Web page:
Crude consumption is also rising, in part because coal shortages are making it necessary in foreign nations to generate electricity with it to keep the lights on. In summary, we’re already scrapping for every fuel, and soon, every dispatchable power plant available to keep the lights on. The result is that natural gas, oil, and coal prices are up by 71%, 121%, and 28%, respectively. Most of us, including me, don’t remember or have never experienced energy price shocks that are starting to buzz.
The wall is the price wall of dual capacity – some kind of unicorn electricity storage technology, backup thermal power plants, or tens of thousands of miles of high voltage transmission lines that local folks fight tooth and nail.
What About Efficiency and Demand Management?
As usual, efficiency and demand management get no mention as energy resources. The word doesn’t even appear in The Wall Street Journal article.
Energy users have little control over energy policies, pandemics, pandemic policies, foreign activities, energy exploration, pipeline construction, electricity sources, and who controls vast swaths of minerals, industrial and exotic metals, and materials. Energy users can take control of consumption and peak demand, and therefore, costs.
Similarly, utilities will need to re-diversify their portfolios to include load management that is flexible to match renewable generation gyrations. Otherwise, price-shock revolts are on the way. Satisfying stakeholders was easy when renewable sources were being built because an excess of depreciated generation remained to fill the valleys. That tiger is growing up fast.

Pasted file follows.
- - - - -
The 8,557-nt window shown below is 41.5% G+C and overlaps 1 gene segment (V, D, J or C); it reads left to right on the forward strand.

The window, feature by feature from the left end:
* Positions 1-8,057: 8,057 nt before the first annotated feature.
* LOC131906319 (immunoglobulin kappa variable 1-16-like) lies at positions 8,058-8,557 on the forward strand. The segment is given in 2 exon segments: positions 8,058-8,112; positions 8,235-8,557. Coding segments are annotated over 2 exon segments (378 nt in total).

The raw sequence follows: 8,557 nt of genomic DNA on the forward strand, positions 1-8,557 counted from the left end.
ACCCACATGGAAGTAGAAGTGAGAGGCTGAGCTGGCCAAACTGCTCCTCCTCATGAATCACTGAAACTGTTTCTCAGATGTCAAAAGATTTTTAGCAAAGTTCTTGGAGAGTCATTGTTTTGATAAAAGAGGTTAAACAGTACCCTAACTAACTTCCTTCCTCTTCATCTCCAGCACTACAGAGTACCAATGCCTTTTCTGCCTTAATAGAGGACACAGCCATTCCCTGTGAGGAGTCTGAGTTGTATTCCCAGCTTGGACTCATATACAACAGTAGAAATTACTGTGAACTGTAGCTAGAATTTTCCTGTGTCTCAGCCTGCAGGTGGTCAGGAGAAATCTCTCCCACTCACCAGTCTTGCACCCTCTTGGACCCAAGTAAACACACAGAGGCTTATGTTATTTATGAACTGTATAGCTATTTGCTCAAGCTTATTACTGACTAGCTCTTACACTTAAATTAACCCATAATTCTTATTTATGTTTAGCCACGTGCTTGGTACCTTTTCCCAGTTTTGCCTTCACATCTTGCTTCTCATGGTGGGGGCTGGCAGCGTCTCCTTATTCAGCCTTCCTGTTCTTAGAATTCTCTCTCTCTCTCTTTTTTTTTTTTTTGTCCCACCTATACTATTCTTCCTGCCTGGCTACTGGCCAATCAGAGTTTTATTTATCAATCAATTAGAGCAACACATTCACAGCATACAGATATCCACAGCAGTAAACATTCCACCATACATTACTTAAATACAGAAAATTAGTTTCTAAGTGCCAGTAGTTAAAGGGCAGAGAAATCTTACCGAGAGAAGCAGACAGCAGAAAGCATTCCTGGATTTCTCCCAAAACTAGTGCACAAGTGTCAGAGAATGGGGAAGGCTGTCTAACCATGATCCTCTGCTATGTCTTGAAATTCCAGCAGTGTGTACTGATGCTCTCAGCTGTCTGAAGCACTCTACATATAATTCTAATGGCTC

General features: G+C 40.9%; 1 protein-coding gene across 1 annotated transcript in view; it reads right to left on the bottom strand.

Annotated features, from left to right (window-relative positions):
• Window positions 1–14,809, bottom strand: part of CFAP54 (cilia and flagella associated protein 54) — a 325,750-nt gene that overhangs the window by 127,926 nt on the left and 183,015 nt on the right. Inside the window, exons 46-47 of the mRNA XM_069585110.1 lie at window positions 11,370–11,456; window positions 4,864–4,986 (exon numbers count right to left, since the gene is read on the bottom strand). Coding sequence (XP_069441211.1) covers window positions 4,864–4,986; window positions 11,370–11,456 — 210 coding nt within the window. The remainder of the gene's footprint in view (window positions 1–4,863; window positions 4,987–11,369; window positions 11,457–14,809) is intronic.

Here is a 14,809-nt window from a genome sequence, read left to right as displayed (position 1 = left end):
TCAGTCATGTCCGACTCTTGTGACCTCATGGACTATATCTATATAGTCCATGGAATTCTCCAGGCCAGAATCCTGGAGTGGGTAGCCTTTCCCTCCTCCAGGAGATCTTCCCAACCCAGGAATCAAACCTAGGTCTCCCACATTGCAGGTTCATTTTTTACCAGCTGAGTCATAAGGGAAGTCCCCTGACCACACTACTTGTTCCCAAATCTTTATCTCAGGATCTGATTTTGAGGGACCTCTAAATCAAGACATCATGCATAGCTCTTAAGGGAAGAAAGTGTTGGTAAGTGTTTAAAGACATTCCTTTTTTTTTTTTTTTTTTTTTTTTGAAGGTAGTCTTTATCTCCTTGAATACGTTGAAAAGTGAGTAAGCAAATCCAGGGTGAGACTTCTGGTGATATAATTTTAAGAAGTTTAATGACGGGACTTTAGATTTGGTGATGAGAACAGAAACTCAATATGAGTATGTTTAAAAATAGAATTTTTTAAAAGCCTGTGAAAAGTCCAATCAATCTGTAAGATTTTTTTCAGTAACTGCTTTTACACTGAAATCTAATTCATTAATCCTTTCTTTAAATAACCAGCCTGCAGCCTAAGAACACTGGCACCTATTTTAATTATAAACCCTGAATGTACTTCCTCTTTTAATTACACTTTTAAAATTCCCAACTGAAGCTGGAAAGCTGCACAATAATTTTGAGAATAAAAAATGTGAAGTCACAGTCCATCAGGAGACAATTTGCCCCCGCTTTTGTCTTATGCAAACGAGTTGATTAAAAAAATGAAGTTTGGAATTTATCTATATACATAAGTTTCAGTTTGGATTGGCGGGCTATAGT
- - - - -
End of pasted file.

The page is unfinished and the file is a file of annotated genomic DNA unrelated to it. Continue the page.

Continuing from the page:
We must start yesterday to avoid the equivalent of gasoline lines and price controls, which merely create another problem: shortages.
Join the discussion One Comment
This analysis is excellent. The attack from the top against nuclear, coal, and natural gas, as a side-effect, results in provoking a type of market failure. The market failure is artificial in the sense that it is legislatively driven. Minnesota’s approach of protecting natural gas because the alternative is to extensively build out the electric system to meet peak winter demand is well grounded. Take away coal and demand for natural gas at the generator level shoots up. That substantial increase in demand means competition for available supply that drives up cost to civic consumers of natural gas. Price is up 10% in Oregon in new residential rates, overcoming the previous downward trend due to new lower cost supply from fracking. But the pressure behind this rate change is much stronger than the initial rate effect – the regulatory system is designed to dampen rate increase and spread it over time. Sizable civic customer rate increases are likely to continue for both natural gas and for electricity.
Of course, DSM energy conservation works well and with full funding (a fully social program, without regard for household income) would make a great social program that would reduce demand and consumption for energy, and similar commercial, industrial, and institutional programs would lower consumption and demand overall. But it only works through a fully social program like the Green New Deal. We do not have time for incremental change, and our climate adaptation infrastructure is non-existent.